As presented in the top rendering 314 by the presentation component, the pointer 312 is not engaged (disengaged) with the second subsnippet of the search result 302; hence, no expansion of the second subsnippet occurs. As presented in the middle rendering 316 by the presentation component, the pointer 312 is engaged (hovering over) with the second subsnippet of the search result 302; hence, expansion of the second subsnippet occurs. As presented in the bottom rendering 318 by the presentation component, the pointer 312 is again disengaged with the second subsnippet of the search result 302; hence, presentation of the second subsnippet occurs similar to the top rendering 314.

Included herein is a set of flow charts representative of exemplary methodologies for performing novel aspects of the disclosed architecture. While, for purposes of simplicity of explanation, the one or more methodologies shown herein, for example, in the form of a flow chart or flow diagram, are shown and described as a series of acts, it is to be understood and appreciated that the methodologies are not limited by the order of acts, as some acts may, in accordance therewith, occur in a different order and/or concurrently with other acts from that shown and described herein. For example, those skilled in the art will understand and appreciate that a methodology could alternatively be represented as a series of interrelated states or events, such as in a state diagram. Moreover, not all acts illustrated in a methodology may be required for a novel implementation.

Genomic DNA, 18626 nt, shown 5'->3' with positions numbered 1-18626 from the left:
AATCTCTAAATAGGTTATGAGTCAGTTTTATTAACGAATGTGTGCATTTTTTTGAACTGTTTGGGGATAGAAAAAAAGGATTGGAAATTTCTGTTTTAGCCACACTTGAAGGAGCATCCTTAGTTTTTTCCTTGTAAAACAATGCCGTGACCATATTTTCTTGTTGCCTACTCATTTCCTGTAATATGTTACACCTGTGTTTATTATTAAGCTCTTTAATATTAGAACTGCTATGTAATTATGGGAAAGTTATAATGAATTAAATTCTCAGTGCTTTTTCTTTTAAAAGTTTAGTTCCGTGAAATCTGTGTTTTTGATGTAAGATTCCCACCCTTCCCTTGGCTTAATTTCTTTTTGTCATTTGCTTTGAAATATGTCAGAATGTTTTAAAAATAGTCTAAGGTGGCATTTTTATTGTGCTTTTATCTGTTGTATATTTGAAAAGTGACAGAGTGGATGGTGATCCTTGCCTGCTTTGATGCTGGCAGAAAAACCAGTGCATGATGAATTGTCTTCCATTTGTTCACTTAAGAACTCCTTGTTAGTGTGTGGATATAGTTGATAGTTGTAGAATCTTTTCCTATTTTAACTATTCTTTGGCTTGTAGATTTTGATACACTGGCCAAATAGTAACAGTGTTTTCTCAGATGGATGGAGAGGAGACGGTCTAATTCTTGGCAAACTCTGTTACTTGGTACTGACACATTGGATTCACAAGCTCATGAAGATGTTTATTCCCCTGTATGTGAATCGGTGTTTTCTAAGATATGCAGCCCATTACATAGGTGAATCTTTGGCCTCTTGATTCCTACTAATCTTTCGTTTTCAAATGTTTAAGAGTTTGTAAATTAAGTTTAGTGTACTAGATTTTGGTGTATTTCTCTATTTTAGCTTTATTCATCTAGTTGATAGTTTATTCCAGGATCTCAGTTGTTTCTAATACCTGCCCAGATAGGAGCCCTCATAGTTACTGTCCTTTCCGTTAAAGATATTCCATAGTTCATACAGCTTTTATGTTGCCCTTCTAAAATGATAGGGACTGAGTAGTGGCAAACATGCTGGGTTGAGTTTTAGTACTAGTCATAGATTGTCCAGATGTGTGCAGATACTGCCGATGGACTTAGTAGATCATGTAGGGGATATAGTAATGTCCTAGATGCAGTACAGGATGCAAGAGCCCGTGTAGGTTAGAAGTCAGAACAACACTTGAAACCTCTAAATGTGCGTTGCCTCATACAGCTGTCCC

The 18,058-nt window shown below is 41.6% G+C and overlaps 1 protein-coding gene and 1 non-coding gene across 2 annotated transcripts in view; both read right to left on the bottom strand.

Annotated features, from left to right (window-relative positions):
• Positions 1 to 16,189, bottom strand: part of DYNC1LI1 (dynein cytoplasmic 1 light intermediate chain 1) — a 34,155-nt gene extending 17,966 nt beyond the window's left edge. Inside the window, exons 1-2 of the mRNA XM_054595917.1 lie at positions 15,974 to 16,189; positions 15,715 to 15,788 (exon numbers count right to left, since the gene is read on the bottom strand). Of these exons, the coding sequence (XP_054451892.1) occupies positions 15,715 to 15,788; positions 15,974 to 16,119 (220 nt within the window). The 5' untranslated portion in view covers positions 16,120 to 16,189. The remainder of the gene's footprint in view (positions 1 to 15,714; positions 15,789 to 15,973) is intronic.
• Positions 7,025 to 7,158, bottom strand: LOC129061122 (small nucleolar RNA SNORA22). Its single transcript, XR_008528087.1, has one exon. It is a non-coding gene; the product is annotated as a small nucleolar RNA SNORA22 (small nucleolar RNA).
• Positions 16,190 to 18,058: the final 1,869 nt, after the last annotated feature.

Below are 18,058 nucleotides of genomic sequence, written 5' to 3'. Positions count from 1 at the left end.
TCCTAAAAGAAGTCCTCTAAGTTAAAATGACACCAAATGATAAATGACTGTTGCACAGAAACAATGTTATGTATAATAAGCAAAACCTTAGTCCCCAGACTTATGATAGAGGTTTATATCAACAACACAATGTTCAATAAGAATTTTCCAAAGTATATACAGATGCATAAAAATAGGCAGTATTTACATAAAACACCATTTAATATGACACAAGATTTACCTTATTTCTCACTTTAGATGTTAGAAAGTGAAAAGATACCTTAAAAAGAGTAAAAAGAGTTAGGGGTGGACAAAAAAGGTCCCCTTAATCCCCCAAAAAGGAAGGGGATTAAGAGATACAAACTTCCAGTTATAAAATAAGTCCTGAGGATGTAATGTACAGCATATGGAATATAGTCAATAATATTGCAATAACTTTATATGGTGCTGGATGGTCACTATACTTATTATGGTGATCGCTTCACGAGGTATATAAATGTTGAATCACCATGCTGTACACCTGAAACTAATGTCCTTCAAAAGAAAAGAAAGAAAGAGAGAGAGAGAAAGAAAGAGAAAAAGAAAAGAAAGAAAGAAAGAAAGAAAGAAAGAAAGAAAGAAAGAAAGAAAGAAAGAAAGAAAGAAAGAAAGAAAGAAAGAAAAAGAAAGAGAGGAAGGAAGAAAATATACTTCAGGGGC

FIG. 4 illustrates a computer-implemented method of subsnippet processing in accordance with the disclosed architecture. At 400, a search result having a subsnippet of a first version of descriptive textual information is received and presented. At 402, presentation of the first version and a second version of descriptive textual information of the subsnippet is switched between in response to user interaction associated with the subsnippet.